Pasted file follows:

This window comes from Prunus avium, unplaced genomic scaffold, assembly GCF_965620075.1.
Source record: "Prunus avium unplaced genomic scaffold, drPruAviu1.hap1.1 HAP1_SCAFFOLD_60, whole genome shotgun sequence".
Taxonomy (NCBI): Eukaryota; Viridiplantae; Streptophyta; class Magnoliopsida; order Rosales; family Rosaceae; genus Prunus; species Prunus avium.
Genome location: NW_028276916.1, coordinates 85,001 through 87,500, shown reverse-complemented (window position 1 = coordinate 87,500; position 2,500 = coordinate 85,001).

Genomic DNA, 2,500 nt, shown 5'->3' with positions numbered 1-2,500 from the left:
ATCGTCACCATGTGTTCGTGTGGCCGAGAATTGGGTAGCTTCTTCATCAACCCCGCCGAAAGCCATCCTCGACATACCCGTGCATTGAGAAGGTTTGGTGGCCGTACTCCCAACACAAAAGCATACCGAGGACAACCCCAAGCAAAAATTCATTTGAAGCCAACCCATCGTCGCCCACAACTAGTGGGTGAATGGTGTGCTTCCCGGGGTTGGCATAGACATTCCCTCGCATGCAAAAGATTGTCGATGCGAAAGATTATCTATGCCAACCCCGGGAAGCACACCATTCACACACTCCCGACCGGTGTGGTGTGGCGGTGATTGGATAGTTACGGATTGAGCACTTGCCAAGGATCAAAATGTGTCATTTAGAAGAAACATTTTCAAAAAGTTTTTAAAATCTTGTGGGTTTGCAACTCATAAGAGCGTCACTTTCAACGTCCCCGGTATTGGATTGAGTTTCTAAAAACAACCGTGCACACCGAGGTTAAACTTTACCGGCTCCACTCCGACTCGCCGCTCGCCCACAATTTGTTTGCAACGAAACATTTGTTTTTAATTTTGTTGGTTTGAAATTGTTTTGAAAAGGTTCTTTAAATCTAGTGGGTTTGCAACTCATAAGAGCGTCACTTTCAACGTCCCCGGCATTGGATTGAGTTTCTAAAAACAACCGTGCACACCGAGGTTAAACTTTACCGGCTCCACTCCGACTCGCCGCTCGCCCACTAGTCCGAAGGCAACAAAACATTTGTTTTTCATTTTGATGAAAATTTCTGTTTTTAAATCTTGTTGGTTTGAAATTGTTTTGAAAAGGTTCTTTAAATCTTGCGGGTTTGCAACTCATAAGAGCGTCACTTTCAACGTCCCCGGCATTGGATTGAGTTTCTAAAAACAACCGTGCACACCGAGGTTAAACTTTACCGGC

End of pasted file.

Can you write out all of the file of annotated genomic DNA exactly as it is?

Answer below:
This window comes from Prunus avium, unplaced genomic scaffold, assembly GCF_965620075.1.
Source record: "Prunus avium unplaced genomic scaffold, drPruAviu1.hap1.1 HAP1_SCAFFOLD_60, whole genome shotgun sequence".
Taxonomy (NCBI): Eukaryota; Viridiplantae; Streptophyta; class Magnoliopsida; order Rosales; family Rosaceae; genus Prunus; species Prunus avium.
Genome location: NW_028276916.1, coordinates 85,001 through 87,500, shown reverse-complemented (window position 1 = coordinate 87,500; position 2,500 = coordinate 85,001).

Genomic DNA, 2,500 nt, shown 5'->3' with positions numbered 1-2,500 from the left:
ATCGTCACCATGTGTTCGTGTGGCCGAGAATTGGGTAGCTTCTTCATCAACCCCGCCGAAAGCCATCCTCGACATACCCGTGCATTGAGAAGGTTTGGTGGCCGTACTCCCAACACAAAAGCATACCGAGGACAACCCCAAGCAAAAATTCATTTGAAGCCAACCCATCGTCGCCCACAACTAGTGGGTGAATGGTGTGCTTCCCGGGGTTGGCATAGACATTCCCTCGCATGCAAAAGATTGTCGATGCGAAAGATTATCTATGCCAACCCCGGGAAGCACACCATTCACACACTCCCGACCGGTGTGGTGTGGCGGTGATTGGATAGTTACGGATTGAGCACTTGCCAAGGATCAAAATGTGTCATTTAGAAGAAACATTTTCAAAAAGTTTTTAAAATCTTGTGGGTTTGCAACTCATAAGAGCGTCACTTTCAACGTCCCCGGTATTGGATTGAGTTTCTAAAAACAACCGTGCACACCGAGGTTAAACTTTACCGGCTCCACTCCGACTCGCCGCTCGCCCACAATTTGTTTGCAACGAAACATTTGTTTTTAATTTTGTTGGTTTGAAATTGTTTTGAAAAGGTTCTTTAAATCTAGTGGGTTTGCAACTCATAAGAGCGTCACTTTCAACGTCCCCGGCATTGGATTGAGTTTCTAAAAACAACCGTGCACACCGAGGTTAAACTTTACCGGCTCCACTCCGACTCGCCGCTCGCCCACTAGTCCGAAGGCAACAAAACATTTGTTTTTCATTTTGATGAAAATTTCTGTTTTTAAATCTTGTTGGTTTGAAATTGTTTTGAAAAGGTTCTTTAAATCTTGCGGGTTTGCAACTCATAAGAGCGTCACTTTCAACGTCCCCGGCATTGGATTGAGTTTCTAAAAACAACCGTGCACACCGAGGTTAAACTTTACCGGC